A series of short updates from around the PEC region – Albemarle & Charlottesville, Clarke, Culpeper, Fauquier, Greene, Loudoun, Madison, Orange & Rappahannock.
Albemarle & Charlottesville
The Ragged Mountain Natural Area in Albemarle County now has an additional 142 acres of parkland thanks to PEC’s leadership. We helped connect the City of Charlottesville with a federal grant to purchase the forested land from the Heyward family. This not only keeps the land from being developed, but also expands recreational opportunities in the area. Bike/Pedestrian Advocacy
As traffic congestion continues to worsen in Albemarle County and Charlottesville, PEC has continued to advocate for solutions that don’t involve building more roads. This year we helped shepherd the adoption of the Jefferson Area Bike and Pedestrian Plan, and have boosted efforts to improve the regional transit system. Greater Charlottesville can lead the way by showing how Virginians can get around without a car, and PEC knows how all the moving parts need to fit together.
The Clarke County Land Conservation Fund was established to protect at-risk properties in Clarke County by funding the purchase of conservation easements or properties or providing financial support to landowners who wish to donate a conservation easement. Since 2006, the Fund has contributed more than $400,000 towards the protection of 774 acres in Clarke County; 667 acres are conservation easements held by the Clarke County Conservation Easement Authority. This October, the Fund’s local advisory committee hosted a dinner that raised over $60,000 in one evening for land conservation and stewardship in the county.
Powhatan Water Quality Curriculum
In October, PEC hosted a stream monitoring training session for Powhatan School teachers. This training was part of a Chesapeake Bay Restoration Fund license plate grant that will help them purchase stream monitoring equipment and incorporate stream monitoring into their curriculum.
Subsequent to the withdrawal of the Cricket Solar, LLC application in August, the Board of Supervisors unanimously approved the update of the county’s Utility-Scale Solar Facility Development Policy. The update includes, but is not limited to, setting a county-wide utility-scale solar target (2,400 acres or 240 megawatts), setting a single project size (300 acres of panels), and limiting mass grading (50 acres at a time). Since the first proposal for a utility-scale solar project came before the county, PEC has been working diligently to ensure appropriate consideration is given to solar siting and larger policy issues. By weighing in on this and other proposals, publishing an editorial in the Culpeper Star Exponent and submitting our Utility-Scale Solar Policy document, we have significantly improved the conversation and county policy.
The Board of Supervisors unanimously approved an update to the 2005 proffer statement associated with the Clevenger’s Village Planned Unit Development (PUD) in the northeast portion of the county. The updated proffer includes $8.5 million to assist with public health, safety, and welfare. This proffer includes funds for the Little Fork Volunteer Fire Department, education, and transportation, in addition to two potential school sites, both located at Clevenger’s Village. The scope of Clevenger’s Village, located on approximately 1,400 acres, includes 774 residential units, 188,000 square feet of commercial space, and 210,000 square feet for a village employment center.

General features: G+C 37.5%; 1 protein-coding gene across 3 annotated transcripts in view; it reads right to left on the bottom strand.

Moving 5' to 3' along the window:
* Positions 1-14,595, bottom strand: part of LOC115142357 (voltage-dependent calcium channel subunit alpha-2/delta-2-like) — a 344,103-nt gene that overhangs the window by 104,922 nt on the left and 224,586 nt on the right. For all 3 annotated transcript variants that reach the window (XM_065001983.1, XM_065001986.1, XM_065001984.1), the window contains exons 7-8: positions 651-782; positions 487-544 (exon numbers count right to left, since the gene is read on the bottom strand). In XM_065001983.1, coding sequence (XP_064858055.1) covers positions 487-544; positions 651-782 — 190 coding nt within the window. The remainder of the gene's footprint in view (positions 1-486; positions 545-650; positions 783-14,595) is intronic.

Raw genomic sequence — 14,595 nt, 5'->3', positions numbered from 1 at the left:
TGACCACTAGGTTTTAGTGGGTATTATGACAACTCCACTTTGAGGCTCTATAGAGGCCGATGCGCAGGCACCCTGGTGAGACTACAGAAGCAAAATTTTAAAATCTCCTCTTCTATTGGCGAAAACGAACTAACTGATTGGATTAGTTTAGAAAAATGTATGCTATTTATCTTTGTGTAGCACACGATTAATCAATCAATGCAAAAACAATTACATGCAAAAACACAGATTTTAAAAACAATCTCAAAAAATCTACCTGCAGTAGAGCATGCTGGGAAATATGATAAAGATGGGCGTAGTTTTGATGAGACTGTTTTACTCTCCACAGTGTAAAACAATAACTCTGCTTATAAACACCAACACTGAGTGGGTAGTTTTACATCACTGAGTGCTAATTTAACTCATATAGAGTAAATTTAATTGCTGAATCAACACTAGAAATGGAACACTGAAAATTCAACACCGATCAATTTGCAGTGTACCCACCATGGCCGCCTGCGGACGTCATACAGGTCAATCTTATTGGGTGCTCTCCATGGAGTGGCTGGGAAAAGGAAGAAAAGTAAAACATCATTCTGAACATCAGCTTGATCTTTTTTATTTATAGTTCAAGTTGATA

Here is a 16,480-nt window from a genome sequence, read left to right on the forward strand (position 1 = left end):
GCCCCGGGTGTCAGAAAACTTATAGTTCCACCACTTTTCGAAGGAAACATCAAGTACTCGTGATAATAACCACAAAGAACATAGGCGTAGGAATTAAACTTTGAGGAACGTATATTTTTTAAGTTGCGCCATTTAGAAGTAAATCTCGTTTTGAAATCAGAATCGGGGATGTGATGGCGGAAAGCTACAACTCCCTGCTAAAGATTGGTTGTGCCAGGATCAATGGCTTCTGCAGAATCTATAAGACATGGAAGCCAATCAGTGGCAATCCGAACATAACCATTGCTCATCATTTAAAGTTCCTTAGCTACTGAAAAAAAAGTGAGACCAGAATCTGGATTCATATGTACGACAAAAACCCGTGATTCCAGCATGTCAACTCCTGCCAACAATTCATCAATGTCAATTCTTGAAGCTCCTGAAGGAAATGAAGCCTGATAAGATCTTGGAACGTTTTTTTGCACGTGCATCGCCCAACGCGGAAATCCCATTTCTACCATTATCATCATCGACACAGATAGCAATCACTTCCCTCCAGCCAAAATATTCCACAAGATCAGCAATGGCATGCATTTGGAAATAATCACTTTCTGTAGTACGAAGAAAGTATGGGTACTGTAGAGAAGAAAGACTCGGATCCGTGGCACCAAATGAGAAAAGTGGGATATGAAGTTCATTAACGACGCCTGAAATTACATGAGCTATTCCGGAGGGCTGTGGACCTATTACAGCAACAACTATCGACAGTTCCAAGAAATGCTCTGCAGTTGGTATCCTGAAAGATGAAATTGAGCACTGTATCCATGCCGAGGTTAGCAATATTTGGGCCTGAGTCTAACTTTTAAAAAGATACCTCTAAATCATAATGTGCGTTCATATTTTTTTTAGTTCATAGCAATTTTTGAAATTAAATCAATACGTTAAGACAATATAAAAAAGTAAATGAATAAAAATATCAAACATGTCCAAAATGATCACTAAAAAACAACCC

Sanctuary at Barrel Oak
On October 17, the Planning Commission evaluated an application for a restaurant, hotel, and event venue on a 50-acre residential property in rural zoning next to the Barrel Oak Winery in Delaplane. Numerous non-profit organizations, including PEC, expressed significant concern about the proposal and around 40 letters of opposition were received. The Planning Commission voted 3-2 to recommend denial, referencing concerns about scale, noise, and inconsistency with the Rural Lands Plan for the county. The application could go before the Board of Supervisors as early as December 12.
Solar Proposal near Bealeton
sPower is proposing a 150 MW solar energy project between Morrisville and Bealeton. An open house was held on November 20, but no application has been filed as of yet with the county. This 1,100-acre project is proposed in an area adjacent to land in Fauquier County’s PDR program and the Southern Fauquier Agricultural and Forestal District. It would likely impact prime agricultural soils and be visible from Rt. 17.
Bus Tour of Southern Fauquier
This November, PEC’s Julian Scheer Fauquier Land Conservation Fund hosted a Southern Fauquier Bus Tour that visited many of the region’s historic, scenic, and working farmlands. The tour educated local funders and PEC board members about the longstanding success of conservation easements and the Purchase of Development Rights program in Fauquier County to protect natural resources and farmland alike. The tour included stops at Cool Lawn Farm, Messicks Farm Market, and many colonial and Civil War-era historic sites that define the landscape of Fauquier County.
Ruckersville and Reservoir